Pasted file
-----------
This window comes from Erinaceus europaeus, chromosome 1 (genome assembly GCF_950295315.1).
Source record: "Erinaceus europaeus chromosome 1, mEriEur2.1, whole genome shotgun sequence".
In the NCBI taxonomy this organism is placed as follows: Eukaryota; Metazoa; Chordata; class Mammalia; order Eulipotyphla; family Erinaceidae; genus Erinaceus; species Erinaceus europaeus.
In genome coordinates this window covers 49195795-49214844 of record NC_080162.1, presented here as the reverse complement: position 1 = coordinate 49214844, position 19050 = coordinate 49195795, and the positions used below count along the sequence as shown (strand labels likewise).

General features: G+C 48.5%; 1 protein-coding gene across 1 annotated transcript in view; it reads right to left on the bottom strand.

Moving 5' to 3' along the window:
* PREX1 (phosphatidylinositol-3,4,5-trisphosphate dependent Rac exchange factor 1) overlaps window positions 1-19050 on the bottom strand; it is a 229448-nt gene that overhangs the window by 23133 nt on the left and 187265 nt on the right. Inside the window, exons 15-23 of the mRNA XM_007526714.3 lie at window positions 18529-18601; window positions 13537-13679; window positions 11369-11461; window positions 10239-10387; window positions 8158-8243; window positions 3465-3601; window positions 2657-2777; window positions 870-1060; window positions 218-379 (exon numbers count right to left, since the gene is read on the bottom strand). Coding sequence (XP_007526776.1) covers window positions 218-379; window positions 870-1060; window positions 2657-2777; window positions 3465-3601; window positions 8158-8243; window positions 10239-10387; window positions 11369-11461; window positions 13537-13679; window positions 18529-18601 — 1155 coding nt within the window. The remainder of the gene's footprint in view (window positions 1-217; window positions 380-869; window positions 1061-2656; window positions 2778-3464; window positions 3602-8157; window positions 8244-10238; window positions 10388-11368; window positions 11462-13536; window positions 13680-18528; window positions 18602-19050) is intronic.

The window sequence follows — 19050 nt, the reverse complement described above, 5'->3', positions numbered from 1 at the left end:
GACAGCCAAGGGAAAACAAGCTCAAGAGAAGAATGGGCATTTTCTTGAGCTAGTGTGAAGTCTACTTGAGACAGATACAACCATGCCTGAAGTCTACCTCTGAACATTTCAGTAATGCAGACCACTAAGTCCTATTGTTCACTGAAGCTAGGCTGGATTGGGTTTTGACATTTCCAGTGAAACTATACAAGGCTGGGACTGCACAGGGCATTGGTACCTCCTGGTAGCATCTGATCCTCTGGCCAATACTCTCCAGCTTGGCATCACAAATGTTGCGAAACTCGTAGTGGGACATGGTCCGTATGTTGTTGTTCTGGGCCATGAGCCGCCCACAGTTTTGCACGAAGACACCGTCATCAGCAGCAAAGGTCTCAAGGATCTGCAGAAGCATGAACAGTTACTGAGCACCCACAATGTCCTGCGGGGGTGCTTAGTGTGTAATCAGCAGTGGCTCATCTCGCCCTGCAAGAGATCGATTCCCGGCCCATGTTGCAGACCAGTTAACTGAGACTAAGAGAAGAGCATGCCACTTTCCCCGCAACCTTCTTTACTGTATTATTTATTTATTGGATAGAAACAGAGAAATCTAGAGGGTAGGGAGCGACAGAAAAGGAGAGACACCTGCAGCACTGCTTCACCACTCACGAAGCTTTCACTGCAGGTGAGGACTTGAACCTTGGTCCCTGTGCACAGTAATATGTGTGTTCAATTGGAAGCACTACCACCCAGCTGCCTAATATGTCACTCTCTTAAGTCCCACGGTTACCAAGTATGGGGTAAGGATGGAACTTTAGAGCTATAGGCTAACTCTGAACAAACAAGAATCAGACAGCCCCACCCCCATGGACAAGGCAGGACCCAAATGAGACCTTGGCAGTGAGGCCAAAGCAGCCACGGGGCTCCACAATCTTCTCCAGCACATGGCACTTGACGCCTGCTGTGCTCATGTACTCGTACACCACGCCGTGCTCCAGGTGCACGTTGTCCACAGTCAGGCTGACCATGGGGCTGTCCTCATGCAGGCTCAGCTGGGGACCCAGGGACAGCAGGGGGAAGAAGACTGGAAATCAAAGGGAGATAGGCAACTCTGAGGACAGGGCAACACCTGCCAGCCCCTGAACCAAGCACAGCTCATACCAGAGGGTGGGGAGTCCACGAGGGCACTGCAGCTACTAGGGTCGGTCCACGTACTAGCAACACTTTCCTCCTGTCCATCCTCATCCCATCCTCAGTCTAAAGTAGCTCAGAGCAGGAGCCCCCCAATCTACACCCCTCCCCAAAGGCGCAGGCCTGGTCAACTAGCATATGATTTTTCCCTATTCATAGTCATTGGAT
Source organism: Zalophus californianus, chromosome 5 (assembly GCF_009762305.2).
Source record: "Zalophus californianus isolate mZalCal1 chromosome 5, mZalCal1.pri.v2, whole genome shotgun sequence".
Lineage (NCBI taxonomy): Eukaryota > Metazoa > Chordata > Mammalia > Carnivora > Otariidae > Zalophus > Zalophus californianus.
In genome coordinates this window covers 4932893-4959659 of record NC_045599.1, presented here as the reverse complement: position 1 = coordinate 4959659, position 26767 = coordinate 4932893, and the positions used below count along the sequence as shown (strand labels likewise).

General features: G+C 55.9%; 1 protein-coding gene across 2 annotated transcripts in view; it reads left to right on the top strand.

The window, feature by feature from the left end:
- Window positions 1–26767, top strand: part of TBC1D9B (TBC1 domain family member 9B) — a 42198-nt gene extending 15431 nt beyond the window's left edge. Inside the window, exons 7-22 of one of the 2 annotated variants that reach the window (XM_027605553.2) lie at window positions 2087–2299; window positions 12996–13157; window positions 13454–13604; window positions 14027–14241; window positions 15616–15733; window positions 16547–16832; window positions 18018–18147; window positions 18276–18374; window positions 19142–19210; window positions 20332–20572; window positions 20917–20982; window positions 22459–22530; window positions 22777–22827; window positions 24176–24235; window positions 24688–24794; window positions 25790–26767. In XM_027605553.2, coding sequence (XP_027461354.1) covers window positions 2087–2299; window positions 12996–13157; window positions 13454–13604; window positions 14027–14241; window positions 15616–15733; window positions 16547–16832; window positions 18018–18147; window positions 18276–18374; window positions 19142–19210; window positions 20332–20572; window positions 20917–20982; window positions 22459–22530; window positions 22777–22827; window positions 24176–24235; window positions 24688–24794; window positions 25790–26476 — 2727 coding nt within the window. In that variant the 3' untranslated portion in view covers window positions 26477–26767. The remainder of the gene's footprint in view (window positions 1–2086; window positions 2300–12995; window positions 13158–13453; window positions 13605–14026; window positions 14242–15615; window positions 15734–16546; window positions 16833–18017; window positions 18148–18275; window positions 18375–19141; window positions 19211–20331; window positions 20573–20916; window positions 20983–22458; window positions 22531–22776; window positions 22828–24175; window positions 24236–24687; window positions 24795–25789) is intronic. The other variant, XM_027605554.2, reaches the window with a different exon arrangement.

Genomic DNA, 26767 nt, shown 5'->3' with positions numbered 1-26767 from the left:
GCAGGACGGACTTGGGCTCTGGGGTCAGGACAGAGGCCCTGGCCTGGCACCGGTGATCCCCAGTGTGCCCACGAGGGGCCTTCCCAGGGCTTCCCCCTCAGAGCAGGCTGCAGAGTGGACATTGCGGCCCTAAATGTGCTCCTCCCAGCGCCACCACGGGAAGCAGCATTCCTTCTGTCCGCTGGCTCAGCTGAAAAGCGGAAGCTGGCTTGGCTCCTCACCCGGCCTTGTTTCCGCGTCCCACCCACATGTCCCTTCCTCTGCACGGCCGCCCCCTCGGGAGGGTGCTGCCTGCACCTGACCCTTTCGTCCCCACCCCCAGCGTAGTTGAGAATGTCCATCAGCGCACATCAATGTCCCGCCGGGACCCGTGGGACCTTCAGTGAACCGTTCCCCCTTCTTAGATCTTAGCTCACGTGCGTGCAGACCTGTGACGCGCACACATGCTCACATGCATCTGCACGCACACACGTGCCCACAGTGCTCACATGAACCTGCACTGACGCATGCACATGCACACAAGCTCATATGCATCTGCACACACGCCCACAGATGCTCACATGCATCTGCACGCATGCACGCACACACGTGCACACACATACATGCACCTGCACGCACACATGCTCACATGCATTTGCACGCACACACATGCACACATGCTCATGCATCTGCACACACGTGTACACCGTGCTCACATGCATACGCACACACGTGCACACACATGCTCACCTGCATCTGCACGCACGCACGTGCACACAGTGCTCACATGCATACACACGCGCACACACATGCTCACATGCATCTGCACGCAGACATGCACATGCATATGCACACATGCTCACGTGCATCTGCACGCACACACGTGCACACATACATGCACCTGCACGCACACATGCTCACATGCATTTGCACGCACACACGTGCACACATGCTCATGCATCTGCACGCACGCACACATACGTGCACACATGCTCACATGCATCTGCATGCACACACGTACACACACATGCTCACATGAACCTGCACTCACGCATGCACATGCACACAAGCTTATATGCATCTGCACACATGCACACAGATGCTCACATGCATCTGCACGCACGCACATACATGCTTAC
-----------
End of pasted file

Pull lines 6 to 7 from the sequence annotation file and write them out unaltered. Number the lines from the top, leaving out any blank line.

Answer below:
Moving 5' to 3' along the window:
* PREX1 (phosphatidylinositol-3,4,5-trisphosphate dependent Rac exchange factor 1) overlaps window positions 1-19050 on the bottom strand; it is a 229448-nt gene that overhangs the window by 23133 nt on the left and 187265 nt on the right. Inside the window, exons 15-23 of the mRNA XM_007526714.3 lie at window positions 18529-18601; window positions 13537-13679; window positions 11369-11461; window positions 10239-10387; window positions 8158-8243; window positions 3465-3601; window positions 2657-2777; window positions 870-1060; window positions 218-379 (exon numbers count right to left, since the gene is read on the bottom strand). Coding sequence (XP_007526776.1) covers window positions 218-379; window positions 870-1060; window positions 2657-2777; window positions 3465-3601; window positions 8158-8243; window positions 10239-10387; window positions 11369-11461; window positions 13537-13679; window positions 18529-18601 — 1155 coding nt within the window. The remainder of the gene's footprint in view (window positions 1-217; window positions 380-869; window positions 1061-2656; window positions 2778-3464; window positions 3602-8157; window positions 8244-10238; window positions 10388-11368; window positions 11462-13536; window positions 13680-18528; window positions 18602-19050) is intronic.